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Code violation suit against Trendwood slows because of COVID-19 risk with inspections

Code violation suit against Trendwood slows because of COVID-19 risk with inspections

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Parts of a city lawsuit seeking to force improvements at a federally subsidized apartment complex in East Waco are on hold because of COVID-19.

The legal action against Trendwood Apartments, 1700 Dallas Circle, is continuing, but a final inspection involving city workers checking on progress in the complex’s 157 apartments is on hold as a precaution against the novel coronavirus, Assistant City Attorney David Shaw said.

“We’ve been pushing inspection dates and we will probably have to do that again as the next inspection date is Tuesday,” Shaw said. “We will likely go inspect the exterior, but city staff is not comfortable going room to room to room, and that’s been the thing all along. We don’t know when it will be safe going into people’s homes right now.”

James Lee Jr., first vice president of the Carver Neighborhood Association said all Waco residents deserve to live in a safe, healthy environment.

“The neighborhood association strongly believes every citizen who resides in the neighborhood association should have adequate housing,” Lee said. “We support the residents over there (at Trendwood) with their complaints, and we share concerns that those issues should be remedied.”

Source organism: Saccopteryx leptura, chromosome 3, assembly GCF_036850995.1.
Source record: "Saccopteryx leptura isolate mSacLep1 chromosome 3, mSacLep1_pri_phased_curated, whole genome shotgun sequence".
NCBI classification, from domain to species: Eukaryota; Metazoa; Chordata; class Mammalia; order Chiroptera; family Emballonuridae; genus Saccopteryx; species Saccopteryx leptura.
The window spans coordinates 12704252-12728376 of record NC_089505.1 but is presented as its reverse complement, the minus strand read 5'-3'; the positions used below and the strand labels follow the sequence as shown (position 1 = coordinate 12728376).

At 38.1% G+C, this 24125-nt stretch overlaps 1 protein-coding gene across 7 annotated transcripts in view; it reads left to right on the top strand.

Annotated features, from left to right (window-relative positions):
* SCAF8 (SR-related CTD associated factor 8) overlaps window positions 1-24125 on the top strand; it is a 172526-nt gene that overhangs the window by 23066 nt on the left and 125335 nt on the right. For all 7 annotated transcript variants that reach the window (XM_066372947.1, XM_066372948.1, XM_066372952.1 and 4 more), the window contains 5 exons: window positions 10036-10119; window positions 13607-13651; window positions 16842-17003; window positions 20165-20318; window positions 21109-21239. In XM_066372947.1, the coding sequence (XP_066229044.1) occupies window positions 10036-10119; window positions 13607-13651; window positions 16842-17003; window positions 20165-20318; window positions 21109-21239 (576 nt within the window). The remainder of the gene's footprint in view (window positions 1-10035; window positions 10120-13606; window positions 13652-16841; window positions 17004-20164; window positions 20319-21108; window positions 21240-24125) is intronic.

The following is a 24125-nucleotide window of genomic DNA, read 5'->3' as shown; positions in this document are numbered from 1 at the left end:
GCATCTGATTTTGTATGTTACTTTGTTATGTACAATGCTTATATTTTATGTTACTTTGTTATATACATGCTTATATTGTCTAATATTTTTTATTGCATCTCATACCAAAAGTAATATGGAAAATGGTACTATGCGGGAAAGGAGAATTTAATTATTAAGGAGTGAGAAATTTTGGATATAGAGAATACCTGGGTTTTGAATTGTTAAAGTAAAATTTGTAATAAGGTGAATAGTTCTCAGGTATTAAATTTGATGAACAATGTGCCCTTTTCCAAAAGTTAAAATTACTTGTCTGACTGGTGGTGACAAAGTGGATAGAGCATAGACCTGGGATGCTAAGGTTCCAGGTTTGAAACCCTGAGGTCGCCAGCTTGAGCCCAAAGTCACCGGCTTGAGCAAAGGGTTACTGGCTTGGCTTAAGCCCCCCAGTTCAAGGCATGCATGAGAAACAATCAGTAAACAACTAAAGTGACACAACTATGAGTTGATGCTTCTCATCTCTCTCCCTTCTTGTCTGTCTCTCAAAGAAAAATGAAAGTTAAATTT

He said the association has extended invitations to representatives of Trendwood and other apartment complexes in the neighborhood, but they have not participated in association meetings. Trendwood, owned by Dallas-based Trendwood Investors LLC, has a contract through a U.S. Department of Housing and Urban Development program to screen and qualify resident on-site to receive housing assistance based on income.

Shaw said there have been visible improvements at Trendwood since the city filed the suit in November, threatening fines of up to $1,000 per day of continued code violations in 44 categories. City inspectors reported identifying an array of violations in August last year, and the city claimed in the lawsuit that the violations had not been addressed.

“Structures are so insanitary as to be unfit for human occupancy,” the lawsuit states. “Structures and exterior property are not kept free from rodent harborage and infestation.”

Other violations included roof drains and downspouts that are not maintained, addresses that are not properly listed and visible from the street, handrails that are not properly fastened in place and interior surfaces, including windows and doors that are not maintained in good condition, the lawsuit states.

Trendwood management did not respond to calls seeking comment, and Dallas attorney Marcus Fettinger, who is representing the complex, did not respond to calls and an email last week seeking comment.

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